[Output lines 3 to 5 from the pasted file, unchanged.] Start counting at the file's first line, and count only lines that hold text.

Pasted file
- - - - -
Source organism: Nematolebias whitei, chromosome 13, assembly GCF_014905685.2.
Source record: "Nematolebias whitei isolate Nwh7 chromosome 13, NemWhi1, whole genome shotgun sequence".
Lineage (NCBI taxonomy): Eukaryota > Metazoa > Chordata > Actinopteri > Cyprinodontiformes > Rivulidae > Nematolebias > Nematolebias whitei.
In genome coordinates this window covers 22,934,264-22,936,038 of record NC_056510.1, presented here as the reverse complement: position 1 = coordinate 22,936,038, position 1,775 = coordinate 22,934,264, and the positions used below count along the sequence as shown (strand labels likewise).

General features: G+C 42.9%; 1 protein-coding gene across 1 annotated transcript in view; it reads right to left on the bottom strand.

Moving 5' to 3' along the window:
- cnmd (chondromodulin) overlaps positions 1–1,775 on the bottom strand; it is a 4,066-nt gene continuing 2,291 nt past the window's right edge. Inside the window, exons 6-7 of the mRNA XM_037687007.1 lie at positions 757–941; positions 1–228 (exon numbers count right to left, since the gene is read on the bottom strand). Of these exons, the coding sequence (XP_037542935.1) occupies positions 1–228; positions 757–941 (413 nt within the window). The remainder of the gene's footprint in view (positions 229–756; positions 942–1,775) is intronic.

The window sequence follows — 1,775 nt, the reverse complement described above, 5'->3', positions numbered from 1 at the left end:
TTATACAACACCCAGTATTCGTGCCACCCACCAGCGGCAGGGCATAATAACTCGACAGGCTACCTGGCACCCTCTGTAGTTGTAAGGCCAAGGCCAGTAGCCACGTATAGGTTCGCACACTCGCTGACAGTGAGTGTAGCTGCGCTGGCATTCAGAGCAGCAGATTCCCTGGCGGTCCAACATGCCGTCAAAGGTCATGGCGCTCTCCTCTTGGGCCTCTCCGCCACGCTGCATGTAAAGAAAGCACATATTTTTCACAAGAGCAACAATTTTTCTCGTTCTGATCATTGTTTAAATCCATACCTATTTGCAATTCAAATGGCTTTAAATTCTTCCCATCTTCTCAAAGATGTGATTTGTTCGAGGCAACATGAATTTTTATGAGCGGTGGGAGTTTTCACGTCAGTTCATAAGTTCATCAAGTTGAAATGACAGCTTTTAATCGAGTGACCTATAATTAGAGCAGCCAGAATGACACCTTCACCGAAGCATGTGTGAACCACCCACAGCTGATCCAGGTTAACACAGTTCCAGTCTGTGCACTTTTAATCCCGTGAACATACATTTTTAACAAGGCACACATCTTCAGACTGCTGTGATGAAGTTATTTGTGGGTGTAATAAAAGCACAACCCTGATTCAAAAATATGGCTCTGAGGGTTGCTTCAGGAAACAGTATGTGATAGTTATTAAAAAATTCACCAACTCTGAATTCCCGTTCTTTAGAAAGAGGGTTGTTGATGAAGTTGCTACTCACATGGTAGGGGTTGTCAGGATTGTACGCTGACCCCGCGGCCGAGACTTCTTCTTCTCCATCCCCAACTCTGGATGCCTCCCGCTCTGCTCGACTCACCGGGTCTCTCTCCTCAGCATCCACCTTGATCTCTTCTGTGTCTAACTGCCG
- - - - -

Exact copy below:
Lineage (NCBI taxonomy): Eukaryota > Metazoa > Chordata > Actinopteri > Cyprinodontiformes > Rivulidae > Nematolebias > Nematolebias whitei.
In genome coordinates this window covers 22,934,264-22,936,038 of record NC_056510.1, presented here as the reverse complement: position 1 = coordinate 22,936,038, position 1,775 = coordinate 22,934,264, and the positions used below count along the sequence as shown (strand labels likewise).

General features: G+C 42.9%; 1 protein-coding gene across 1 annotated transcript in view; it reads right to left on the bottom strand.